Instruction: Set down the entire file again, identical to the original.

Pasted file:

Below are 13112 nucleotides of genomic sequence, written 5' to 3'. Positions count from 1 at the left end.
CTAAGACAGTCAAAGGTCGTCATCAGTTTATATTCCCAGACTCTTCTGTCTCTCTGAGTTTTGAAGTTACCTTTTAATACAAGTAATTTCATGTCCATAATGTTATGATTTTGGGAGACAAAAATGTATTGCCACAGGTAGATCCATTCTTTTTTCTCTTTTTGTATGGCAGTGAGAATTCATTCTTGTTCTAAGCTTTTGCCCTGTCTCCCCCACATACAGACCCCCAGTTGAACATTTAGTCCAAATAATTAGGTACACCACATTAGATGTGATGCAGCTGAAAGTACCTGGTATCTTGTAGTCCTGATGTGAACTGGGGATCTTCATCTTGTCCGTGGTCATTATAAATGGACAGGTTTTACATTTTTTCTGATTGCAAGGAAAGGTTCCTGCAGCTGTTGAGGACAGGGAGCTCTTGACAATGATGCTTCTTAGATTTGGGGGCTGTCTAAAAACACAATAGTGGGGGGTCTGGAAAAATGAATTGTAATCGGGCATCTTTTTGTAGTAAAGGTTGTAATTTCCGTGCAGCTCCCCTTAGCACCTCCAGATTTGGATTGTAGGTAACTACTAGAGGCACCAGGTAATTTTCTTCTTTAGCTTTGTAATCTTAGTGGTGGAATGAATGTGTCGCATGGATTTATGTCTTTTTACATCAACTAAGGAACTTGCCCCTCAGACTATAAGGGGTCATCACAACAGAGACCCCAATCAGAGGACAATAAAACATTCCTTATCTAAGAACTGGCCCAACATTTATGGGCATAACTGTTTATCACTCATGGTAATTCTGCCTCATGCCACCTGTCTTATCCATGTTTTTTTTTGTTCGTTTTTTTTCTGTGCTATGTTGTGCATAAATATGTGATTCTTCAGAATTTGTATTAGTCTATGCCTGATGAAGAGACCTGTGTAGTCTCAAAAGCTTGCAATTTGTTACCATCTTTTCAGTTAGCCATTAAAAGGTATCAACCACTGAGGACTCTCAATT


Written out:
Below are 13112 nucleotides of genomic sequence, written 5' to 3'. Positions count from 1 at the left end.
CTAAGACAGTCAAAGGTCGTCATCAGTTTATATTCCCAGACTCTTCTGTCTCTCTGAGTTTTGAAGTTACCTTTTAATACAAGTAATTTCATGTCCATAATGTTATGATTTTGGGAGACAAAAATGTATTGCCACAGGTAGATCCATTCTTTTTTCTCTTTTTGTATGGCAGTGAGAATTCATTCTTGTTCTAAGCTTTTGCCCTGTCTCCCCCACATACAGACCCCCAGTTGAACATTTAGTCCAAATAATTAGGTACACCACATTAGATGTGATGCAGCTGAAAGTACCTGGTATCTTGTAGTCCTGATGTGAACTGGGGATCTTCATCTTGTCCGTGGTCATTATAAATGGACAGGTTTTACATTTTTTCTGATTGCAAGGAAAGGTTCCTGCAGCTGTTGAGGACAGGGAGCTCTTGACAATGATGCTTCTTAGATTTGGGGGCTGTCTAAAAACACAATAGTGGGGGGTCTGGAAAAATGAATTGTAATCGGGCATCTTTTTGTAGTAAAGGTTGTAATTTCCGTGCAGCTCCCCTTAGCACCTCCAGATTTGGATTGTAGGTAACTACTAGAGGCACCAGGTAATTTTCTTCTTTAGCTTTGTAATCTTAGTGGTGGAATGAATGTGTCGCATGGATTTATGTCTTTTTACATCAACTAAGGAACTTGCCCCTCAGACTATAAGGGGTCATCACAACAGAGACCCCAATCAGAGGACAATAAAACATTCCTTATCTAAGAACTGGCCCAACATTTATGGGCATAACTGTTTATCACTCATGGTAATTCTGCCTCATGCCACCTGTCTTATCCATGTTTTTTTTTGTTCGTTTTTTTTCTGTGCTATGTTGTGCATAAATATGTGATTCTTCAGAATTTGTATTAGTCTATGCCTGATGAAGAGACCTGTGTAGTCTCAAAAGCTTGCAATTTGTTACCATCTTTTCAGTTAGCCATTAAAAGGTATCAACCACTGAGGACTCTCAATT